01 October 2018
The UK Committee on Climate Change (UK CCC) is an independent, statutory body set up under the UK Climate Change Act 2008. Its role is to provide advice and monitor progress on climate related issues for both the UK and devolved governments. In June 2018 the UK CCC published a progress report ‘Reducing UK emissions – 2018 Progress Report to Parliament, Committee on Climate Change June 2018’ (PDF, 5.93MB) to the UK Parliament outlining the current situation in the UK.
How is the UK doing?
The 2018 report highlights the progress that has been made to reduce emissions from 1990 levels. It shows a decrease of 43% in carbon emissions for the UK as whole. The UK CCC claims that decarbonising the energy sector has been the main achievement of the last decade, but warns of an uneven balance in emissions reduction.
The reports shows that emissions reductions have largely been due to the increasing efficiency of the power sector which have been responsible for 75% of emissions reductions since 2012, while most other sectors have remained near constant in regards to emissions on a UK scale.
Offshore wind is used as an example for how the combination of ambitious targets and well-designed mechanisms can be implemented to encourage industry to reduce costs and increase the uptake and wider economic co-benefits of new industries. The report suggests that lessons learnt from the off-shore wind industry should be used to help encourage the growth of further industries in line with the UK Government’s Industrial Strategy (PDF, 9.51MB) which aims to help the UK gain a competitive advantage in low carbon technologies.
What about Wales?
Although the UK has made some real progress with regards to reducing emissions, reduction of Welsh emissions has not been as successful, with an average annual increase of 1.4% from 2009-2016. Total emissions in Wales increased by 5% in 2016. This follows falls in emissions in 2014 and 2015. Compared to 1990 levels, Wales has reduced emissions by 14%, which is some way off from the Welsh Government’s Climate Change Strategy (2010) (PDF, 2.8MB) non-statutory target of a 40% reduction by 2020, with the UK CCC believing the target is very likely to be missed.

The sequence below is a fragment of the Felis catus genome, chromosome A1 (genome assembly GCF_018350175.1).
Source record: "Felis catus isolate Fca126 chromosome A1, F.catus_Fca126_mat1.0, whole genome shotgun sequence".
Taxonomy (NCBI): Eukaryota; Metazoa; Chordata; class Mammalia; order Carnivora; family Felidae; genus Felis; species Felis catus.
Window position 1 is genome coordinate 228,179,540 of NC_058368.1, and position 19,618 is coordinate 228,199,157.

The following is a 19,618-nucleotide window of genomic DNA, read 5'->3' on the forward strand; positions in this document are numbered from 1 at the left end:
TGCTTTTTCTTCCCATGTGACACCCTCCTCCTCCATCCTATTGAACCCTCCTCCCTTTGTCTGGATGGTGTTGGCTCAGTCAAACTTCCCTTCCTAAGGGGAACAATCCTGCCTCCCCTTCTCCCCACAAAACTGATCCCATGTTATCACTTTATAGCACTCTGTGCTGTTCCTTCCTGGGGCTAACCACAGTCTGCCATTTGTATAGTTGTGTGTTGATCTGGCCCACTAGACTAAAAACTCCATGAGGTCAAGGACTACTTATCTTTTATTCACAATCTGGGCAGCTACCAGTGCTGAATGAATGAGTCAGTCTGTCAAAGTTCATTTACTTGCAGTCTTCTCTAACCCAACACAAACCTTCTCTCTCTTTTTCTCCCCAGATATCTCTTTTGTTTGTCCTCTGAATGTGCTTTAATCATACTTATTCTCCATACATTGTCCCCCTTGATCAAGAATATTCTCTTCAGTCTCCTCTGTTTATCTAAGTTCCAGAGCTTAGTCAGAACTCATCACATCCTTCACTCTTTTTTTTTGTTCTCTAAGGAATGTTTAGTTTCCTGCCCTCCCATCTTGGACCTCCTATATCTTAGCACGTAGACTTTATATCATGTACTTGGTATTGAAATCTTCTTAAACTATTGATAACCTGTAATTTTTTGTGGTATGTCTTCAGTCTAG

Under the Environment (Wales) Act 2016 the Welsh Government has moved to a carbon budget based approach to reduce emissions by 80% by 2050 compared to 1990 levels. The Welsh Government has announced the interim targets for 2020, 2030, and 2040, matching the targets UK CCC advised to the Welsh Government in December 2017, as seen in Table 1. The Welsh Government also announced their first two carbon budgets: an average 23% reduction for 2016-2020 and average of 33% reduction for 2021-2025. It should be noted that Climate Change, Environment and Rural Affairs Committee’s Expert Reference Group (PDF, 655KB, p16) thought the UK CCC targets were not ambitious enough and could be seen to be ‘rewarding failure’.